December snow in the Cascades hasn't been enough to make up for a dry fall in Oregon and Washington, the U.S. Drought Monitor reported.
Some 32% of Washington and 24% of Oregon are in a "moderate" drought, according to the monitor. There was widespread rain and high-elevation snow across the Pacific Northwest in mid-December, but streamflows and snowpacks were still far below normal.
Drought conditions in both states are mostly in the Cascades. The snowpack in the Willamette basin was only 29% of normal on Dec. 27, while it 27% of normal in the Lower Columbia basin in Washington, according to the Natural Resources Conservation Service.
In Washington, the snowpack statewide on Dec. 27 was 47% of normal, almost as low for the date as the 46% in 2014, the winter of the "snowpack drought."
NRCS water supply specialist Scott Pattee said that Washington typically has about half its snowpack by now.
The snowpack probably won't fully recover and be at full strength by the time it begins melting, but could reach about 80% of average if typical weather prevails for the next few months, he said.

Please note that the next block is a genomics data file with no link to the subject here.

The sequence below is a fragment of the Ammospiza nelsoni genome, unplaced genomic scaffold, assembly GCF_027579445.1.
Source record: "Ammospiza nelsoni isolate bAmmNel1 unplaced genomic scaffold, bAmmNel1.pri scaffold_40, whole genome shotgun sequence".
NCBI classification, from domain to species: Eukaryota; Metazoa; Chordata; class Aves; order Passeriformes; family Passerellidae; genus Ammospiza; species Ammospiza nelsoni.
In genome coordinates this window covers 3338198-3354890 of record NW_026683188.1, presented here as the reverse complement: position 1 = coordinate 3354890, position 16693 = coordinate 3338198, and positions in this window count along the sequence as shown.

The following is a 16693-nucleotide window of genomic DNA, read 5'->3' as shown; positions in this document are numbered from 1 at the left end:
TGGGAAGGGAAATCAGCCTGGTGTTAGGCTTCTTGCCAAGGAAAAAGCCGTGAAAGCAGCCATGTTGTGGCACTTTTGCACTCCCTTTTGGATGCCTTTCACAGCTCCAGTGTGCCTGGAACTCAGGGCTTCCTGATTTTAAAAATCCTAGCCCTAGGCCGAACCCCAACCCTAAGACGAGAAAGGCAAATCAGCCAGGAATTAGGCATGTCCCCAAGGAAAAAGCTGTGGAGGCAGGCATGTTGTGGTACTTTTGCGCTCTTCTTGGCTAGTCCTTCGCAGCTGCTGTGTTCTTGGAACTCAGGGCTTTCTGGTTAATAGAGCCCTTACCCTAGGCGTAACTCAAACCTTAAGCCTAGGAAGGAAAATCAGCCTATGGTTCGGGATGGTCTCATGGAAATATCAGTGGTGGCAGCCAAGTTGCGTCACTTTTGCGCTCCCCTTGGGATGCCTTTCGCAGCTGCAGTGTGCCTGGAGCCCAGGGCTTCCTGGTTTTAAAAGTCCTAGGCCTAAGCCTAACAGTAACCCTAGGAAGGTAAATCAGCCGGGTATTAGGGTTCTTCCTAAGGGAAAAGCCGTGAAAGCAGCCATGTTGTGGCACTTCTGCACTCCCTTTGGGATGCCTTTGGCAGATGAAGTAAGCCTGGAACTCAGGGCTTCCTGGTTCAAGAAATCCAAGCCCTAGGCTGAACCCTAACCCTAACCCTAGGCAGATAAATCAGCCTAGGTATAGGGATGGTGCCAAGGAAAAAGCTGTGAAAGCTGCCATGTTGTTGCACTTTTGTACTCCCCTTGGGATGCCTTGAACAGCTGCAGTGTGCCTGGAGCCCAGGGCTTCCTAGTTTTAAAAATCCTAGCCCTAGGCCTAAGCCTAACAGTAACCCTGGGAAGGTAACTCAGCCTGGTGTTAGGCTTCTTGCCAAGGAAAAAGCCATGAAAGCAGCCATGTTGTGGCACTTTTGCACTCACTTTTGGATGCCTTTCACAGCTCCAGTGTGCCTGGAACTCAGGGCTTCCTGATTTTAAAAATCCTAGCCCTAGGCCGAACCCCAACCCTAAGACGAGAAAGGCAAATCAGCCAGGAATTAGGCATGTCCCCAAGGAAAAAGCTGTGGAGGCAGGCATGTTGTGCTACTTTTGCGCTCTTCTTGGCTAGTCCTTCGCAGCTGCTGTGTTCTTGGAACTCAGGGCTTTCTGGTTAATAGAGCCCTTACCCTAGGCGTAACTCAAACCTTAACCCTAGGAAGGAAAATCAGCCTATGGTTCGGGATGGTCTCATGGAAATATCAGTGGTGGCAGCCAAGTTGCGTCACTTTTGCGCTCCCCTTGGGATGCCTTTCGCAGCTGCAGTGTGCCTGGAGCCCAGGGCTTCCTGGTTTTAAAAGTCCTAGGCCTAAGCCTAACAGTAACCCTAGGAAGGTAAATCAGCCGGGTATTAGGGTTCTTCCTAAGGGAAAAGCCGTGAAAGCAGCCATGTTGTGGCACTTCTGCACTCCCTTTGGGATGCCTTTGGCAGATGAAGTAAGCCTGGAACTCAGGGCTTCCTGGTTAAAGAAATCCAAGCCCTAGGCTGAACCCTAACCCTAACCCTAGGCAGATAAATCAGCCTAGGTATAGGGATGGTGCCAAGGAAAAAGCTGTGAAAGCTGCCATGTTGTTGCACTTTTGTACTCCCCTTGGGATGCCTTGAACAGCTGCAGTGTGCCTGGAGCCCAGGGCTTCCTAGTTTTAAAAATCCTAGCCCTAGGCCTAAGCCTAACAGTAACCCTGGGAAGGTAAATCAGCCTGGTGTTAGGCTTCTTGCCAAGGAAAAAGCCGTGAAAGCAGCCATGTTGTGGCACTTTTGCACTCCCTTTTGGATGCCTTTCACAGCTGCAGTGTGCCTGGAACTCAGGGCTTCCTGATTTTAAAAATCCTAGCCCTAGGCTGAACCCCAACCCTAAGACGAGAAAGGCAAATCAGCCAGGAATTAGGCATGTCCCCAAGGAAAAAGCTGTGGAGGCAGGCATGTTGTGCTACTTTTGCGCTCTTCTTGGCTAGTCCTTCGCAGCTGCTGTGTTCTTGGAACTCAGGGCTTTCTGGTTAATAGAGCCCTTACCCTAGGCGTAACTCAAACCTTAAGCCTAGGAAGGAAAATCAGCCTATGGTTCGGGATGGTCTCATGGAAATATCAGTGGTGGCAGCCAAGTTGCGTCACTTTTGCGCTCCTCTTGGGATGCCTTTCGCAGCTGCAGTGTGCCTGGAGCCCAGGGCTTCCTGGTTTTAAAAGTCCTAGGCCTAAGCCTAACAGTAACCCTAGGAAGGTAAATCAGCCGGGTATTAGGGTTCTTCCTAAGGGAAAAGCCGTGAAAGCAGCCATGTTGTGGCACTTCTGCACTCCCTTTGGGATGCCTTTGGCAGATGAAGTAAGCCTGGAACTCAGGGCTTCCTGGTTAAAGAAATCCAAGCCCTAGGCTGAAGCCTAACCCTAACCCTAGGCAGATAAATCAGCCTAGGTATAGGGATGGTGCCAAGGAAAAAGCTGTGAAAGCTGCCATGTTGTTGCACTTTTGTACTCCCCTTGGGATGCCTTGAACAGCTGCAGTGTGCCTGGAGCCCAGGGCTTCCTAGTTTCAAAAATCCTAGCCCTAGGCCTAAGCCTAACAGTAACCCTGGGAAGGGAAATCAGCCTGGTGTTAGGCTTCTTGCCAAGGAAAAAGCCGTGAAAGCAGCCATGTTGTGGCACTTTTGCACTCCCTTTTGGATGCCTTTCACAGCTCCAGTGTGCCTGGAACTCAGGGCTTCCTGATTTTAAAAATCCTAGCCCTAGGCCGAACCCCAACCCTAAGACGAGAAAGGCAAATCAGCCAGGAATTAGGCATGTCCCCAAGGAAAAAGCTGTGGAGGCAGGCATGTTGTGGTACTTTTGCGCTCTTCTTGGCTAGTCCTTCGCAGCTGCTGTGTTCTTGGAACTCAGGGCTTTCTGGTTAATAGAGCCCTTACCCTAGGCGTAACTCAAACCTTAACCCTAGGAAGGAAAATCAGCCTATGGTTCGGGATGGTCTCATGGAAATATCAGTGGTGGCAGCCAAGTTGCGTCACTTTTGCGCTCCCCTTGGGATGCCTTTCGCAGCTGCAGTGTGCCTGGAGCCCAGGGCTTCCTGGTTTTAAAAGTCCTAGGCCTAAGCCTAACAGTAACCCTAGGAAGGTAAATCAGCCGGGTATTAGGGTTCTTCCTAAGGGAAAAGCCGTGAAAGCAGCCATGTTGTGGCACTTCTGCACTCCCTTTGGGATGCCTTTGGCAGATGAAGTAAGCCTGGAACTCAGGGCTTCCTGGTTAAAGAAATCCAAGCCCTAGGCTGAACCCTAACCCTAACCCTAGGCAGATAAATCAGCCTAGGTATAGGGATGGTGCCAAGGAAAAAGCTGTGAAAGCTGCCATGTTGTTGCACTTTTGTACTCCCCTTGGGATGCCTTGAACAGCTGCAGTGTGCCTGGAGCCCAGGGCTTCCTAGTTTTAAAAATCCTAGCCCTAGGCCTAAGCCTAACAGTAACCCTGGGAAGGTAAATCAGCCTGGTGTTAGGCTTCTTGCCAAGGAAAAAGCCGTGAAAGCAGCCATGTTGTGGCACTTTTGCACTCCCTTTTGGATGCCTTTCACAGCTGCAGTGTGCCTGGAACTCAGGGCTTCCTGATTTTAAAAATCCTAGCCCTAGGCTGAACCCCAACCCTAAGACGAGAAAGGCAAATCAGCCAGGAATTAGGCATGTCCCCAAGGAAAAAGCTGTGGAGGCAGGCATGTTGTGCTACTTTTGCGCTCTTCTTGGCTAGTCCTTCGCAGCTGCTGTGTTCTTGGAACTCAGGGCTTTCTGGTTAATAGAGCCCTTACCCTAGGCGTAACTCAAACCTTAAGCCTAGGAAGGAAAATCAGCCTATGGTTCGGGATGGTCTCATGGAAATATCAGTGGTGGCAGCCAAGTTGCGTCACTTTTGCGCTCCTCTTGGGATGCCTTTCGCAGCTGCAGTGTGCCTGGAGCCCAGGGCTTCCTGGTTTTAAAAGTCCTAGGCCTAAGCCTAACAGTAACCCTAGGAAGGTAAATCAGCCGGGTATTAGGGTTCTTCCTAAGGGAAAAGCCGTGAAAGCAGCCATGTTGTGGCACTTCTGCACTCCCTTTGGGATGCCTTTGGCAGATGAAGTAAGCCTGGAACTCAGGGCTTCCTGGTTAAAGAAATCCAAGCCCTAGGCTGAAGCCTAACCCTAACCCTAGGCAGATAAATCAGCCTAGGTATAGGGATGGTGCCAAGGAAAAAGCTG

"I think there's going to be some concern now, but not a lot," Pattee said. "January and February can be huge snow months for us."
The National Oceanic and Atmospheric Administration reports that the Pacific Ocean along the equator remains slightly warmer than average. The agency does not expect the warm water to turn this winter into an El Nino.
Nevertheless, the National Weather Service's Climate Prediction Center predicts January, February and March will be warmer than average in most of Washington, Oregon and Northern California. The odds favor normal precipitation, according to the center.
The snowpack never recovered in 2014. By April 1, it was a record-low 22% of normal. A dry and hot summer followed, and Washington suffered a severe drought.
Warm temperatures caused the 2014 low snowpack. Precipitation was above normal. This year, the low snowpack has been caused by dry weather. As of Dec. 27, Washington had received only 69% of its normal precipitation so far this water water.
In Idaho, 11% of the state is in moderate drought, according to the drought monitor. California remains free of drought.